One of Porterville’s most respected women — and maybe one of the most notorious — will finally receive the recognition she deserves.

Nettie Smith, who owned a place that was a restaurant, bar and dance hall and several rental cabins reputed to be used as a brothel will be honored with a granite marker by E Clampus Vitas, known as the “Clampers,” which works to preserve the heritage of the American West. E Clampus Vitas member and local historian Bill Horst said it’s planned for the granite marker being made by Porterville Monument Works to be dedicated the second weekend of October.

Smith owned the restaurant-bar-dance hall and small rental cabins from 1895 until the late 1920s. The restaurant-bar-dance hall was located where the Porterville Recorder office is now located at the corner of Oak and Third. The rentals were located where the east parking lot is now adjacent to the Recorder. The marker will be placed just to the northeast of the Recorder building.

Horst shared numerous stories about Smith including one where a young man and his friend who weren’t old enough came in to try to buy a beer and Smith chased them off and told them not to come back or she would call their mothers.

The story goes the places used as brothels would be raided once a month but the police chief would call ahead before the raids to make sure any local people of prominence could vacate before the raid would happen.

One of the women who worked for Smith named Rosa, went on to become a madame and operate her own brothel just on the other side of the right field fence of what was then Porterville Municipal Ballpark where the South County Justice Center now is.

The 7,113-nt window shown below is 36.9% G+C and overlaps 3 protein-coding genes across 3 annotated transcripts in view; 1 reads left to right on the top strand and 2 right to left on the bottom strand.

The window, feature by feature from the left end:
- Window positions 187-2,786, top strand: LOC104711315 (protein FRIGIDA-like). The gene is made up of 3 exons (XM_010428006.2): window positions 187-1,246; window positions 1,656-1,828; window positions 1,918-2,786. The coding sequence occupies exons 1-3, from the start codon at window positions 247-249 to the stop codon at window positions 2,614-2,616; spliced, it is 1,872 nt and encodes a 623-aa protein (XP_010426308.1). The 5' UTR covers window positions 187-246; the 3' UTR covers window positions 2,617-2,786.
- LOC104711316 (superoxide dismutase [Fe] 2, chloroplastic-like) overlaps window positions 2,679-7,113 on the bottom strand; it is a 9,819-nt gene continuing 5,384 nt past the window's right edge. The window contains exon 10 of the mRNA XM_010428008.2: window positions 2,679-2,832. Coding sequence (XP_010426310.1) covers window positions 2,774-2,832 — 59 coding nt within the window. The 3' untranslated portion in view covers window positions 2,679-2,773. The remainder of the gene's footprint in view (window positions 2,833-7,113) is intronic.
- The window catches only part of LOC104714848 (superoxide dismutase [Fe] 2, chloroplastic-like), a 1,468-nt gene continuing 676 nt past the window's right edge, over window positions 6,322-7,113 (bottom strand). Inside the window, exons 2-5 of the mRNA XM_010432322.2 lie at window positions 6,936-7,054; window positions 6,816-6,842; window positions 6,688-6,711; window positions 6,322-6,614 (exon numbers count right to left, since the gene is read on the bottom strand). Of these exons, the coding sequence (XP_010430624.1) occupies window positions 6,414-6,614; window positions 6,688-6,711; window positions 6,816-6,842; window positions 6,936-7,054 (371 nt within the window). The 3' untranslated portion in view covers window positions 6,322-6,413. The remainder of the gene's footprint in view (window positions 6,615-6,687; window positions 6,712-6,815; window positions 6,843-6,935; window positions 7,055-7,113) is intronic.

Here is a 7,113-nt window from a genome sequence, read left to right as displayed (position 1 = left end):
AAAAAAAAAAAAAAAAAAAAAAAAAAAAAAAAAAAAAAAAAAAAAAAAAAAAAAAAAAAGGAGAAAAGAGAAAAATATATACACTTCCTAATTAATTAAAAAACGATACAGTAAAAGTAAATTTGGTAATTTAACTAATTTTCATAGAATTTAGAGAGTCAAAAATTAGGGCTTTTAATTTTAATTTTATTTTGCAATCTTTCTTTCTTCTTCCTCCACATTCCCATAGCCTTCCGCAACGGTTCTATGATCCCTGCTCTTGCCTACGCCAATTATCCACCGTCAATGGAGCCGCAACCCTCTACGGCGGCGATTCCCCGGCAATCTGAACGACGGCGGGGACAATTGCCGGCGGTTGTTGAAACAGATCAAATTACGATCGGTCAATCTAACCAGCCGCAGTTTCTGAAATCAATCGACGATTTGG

Porterville actually had a Class D minor league baseball team that played at the ballpark in the early 1950s. The story goes any player who could hit a ball into Rosa’s place would receive a free night there.

Another local well-known long-time resident, Jeff Edwards, told a story about one game in which Porterville was down by a run in the bottom of the ninth inning with a runner at first and no outs but the next batter struck out.

When the manager was asked after the game why the batter didn’t bunt, the manager replied of course when you receive a free night at Rosa’s place you’re going to swing for the fences.

The marker honoring Smith will include an image of a cowboy dancing with a woman. It will state:

“At this location from 1895 until the late 1920’s Mrs. Nettie Smith had a dance hall, bar and restaurant with several small rental cabins reputed to have been a brothel. Mrs. Smith was, for years, accepted as a businesswoman in this town. She was from a much respected ranching family from Michoacan, Mexico. She was a good friend and benefactor of the Mexican Quarter of this city. Mrs. Smith came to Bakersfield in 1875 and to Tulare in 1888 where she marked Joseph Smith, then to Porterville in the 1890’s. Her brother Frank De La Mora had a horse raising and training business in the area. There was an extensive and respectful article on the front page of the Porterville Recorder at the time of her passing in September of 1944 at age 84.”

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